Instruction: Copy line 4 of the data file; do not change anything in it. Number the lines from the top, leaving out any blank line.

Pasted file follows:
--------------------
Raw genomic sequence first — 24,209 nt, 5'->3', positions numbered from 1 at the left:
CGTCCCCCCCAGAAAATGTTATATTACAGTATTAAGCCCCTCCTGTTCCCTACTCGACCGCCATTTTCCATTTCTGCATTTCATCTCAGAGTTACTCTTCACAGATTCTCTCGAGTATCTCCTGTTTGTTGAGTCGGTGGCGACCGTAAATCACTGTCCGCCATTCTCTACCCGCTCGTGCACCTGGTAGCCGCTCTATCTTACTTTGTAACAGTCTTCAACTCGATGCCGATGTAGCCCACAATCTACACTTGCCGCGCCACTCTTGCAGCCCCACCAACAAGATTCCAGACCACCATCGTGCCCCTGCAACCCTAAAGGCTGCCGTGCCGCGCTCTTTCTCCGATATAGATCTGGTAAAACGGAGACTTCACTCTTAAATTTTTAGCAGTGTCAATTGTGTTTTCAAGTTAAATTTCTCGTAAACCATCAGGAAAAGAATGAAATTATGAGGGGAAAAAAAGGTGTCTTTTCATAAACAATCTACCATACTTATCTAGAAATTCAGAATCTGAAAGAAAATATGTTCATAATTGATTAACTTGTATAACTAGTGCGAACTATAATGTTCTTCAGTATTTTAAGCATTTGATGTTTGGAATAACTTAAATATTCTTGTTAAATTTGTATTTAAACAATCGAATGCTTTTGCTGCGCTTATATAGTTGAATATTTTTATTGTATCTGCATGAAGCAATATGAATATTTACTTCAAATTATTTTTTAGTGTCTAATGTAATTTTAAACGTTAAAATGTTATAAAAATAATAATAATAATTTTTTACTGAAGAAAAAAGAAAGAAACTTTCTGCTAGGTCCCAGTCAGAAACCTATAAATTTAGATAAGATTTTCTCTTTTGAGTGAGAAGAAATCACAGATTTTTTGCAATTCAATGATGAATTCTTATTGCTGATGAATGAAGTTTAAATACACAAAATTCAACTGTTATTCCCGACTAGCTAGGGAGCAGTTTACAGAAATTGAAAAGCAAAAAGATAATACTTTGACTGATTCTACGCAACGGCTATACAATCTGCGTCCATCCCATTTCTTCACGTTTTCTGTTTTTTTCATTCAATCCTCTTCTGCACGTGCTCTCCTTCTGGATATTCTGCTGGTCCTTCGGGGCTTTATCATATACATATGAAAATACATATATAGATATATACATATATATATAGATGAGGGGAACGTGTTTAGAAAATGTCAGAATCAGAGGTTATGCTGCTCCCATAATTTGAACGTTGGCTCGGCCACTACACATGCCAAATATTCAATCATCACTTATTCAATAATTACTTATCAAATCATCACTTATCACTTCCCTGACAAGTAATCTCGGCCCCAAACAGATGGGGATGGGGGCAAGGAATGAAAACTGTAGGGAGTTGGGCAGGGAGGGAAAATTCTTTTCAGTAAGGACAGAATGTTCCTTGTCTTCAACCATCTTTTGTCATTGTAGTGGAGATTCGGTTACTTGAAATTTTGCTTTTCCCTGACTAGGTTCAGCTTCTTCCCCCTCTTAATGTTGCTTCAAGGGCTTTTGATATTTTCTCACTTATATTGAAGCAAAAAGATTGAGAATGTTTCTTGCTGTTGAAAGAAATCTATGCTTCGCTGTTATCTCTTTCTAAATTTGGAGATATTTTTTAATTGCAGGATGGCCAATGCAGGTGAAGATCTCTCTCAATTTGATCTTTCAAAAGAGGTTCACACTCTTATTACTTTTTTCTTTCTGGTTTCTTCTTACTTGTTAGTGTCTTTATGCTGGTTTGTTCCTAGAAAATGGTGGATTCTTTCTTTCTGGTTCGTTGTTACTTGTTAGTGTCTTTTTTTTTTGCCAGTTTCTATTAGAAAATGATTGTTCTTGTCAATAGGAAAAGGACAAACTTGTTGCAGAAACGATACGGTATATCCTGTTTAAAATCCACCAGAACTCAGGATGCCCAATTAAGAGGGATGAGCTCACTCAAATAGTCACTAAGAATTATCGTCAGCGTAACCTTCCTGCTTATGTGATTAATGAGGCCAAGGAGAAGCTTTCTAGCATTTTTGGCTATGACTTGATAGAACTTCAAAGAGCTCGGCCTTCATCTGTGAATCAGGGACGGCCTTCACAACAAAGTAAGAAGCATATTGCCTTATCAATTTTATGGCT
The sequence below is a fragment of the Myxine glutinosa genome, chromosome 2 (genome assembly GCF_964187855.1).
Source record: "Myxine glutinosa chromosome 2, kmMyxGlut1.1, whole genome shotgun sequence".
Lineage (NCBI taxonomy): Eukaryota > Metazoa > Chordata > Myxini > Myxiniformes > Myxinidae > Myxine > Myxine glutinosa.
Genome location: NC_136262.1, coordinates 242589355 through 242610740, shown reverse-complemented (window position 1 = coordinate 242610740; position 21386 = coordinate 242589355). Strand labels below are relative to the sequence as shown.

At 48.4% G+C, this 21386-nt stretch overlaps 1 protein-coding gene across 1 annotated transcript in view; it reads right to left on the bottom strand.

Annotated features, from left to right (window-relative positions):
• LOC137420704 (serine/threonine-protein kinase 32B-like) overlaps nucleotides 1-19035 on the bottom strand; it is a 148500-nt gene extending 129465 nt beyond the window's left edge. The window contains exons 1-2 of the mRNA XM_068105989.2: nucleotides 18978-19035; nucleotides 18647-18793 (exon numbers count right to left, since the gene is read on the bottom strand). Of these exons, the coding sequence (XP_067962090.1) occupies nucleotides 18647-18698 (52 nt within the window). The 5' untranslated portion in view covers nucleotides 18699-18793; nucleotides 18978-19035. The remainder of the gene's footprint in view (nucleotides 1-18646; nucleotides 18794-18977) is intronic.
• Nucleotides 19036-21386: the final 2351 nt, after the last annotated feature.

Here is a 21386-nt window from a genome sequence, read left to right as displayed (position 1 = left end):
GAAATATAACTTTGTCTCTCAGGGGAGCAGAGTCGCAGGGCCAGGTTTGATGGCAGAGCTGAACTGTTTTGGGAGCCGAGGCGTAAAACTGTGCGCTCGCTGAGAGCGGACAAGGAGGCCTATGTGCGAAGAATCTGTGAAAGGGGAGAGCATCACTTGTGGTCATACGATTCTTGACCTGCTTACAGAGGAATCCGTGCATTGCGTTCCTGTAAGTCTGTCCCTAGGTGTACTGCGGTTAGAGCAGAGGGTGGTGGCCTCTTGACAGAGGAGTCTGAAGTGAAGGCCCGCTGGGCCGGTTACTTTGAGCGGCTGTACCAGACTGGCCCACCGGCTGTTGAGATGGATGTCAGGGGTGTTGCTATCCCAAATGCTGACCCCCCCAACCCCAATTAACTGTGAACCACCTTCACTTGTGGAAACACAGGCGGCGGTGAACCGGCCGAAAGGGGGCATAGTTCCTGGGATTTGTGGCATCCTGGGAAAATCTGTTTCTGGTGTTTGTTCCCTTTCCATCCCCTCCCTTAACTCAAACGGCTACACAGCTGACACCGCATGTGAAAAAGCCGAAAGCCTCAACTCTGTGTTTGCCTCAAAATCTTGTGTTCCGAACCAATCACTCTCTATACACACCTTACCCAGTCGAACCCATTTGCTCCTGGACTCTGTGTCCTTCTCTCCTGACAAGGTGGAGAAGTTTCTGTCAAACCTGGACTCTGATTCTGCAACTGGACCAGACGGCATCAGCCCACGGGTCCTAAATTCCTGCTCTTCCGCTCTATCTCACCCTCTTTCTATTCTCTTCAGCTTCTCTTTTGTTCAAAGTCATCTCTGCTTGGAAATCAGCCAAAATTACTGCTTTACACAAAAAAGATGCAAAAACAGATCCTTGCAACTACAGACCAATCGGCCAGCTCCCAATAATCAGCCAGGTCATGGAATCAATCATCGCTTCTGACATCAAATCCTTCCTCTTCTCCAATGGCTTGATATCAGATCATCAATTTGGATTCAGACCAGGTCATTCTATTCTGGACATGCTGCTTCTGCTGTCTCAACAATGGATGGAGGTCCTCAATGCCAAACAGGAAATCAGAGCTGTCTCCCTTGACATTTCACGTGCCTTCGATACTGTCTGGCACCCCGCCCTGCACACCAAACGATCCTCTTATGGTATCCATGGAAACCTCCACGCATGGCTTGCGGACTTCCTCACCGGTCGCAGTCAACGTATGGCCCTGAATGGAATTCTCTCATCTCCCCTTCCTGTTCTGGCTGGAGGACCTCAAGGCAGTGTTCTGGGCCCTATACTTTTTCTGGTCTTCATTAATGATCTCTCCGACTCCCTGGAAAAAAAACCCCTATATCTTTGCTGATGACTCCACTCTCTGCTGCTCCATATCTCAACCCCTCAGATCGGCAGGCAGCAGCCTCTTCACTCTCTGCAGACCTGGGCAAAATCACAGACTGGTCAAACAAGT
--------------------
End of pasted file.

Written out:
Source record: "Myxine glutinosa chromosome 2, kmMyxGlut1.1, whole genome shotgun sequence".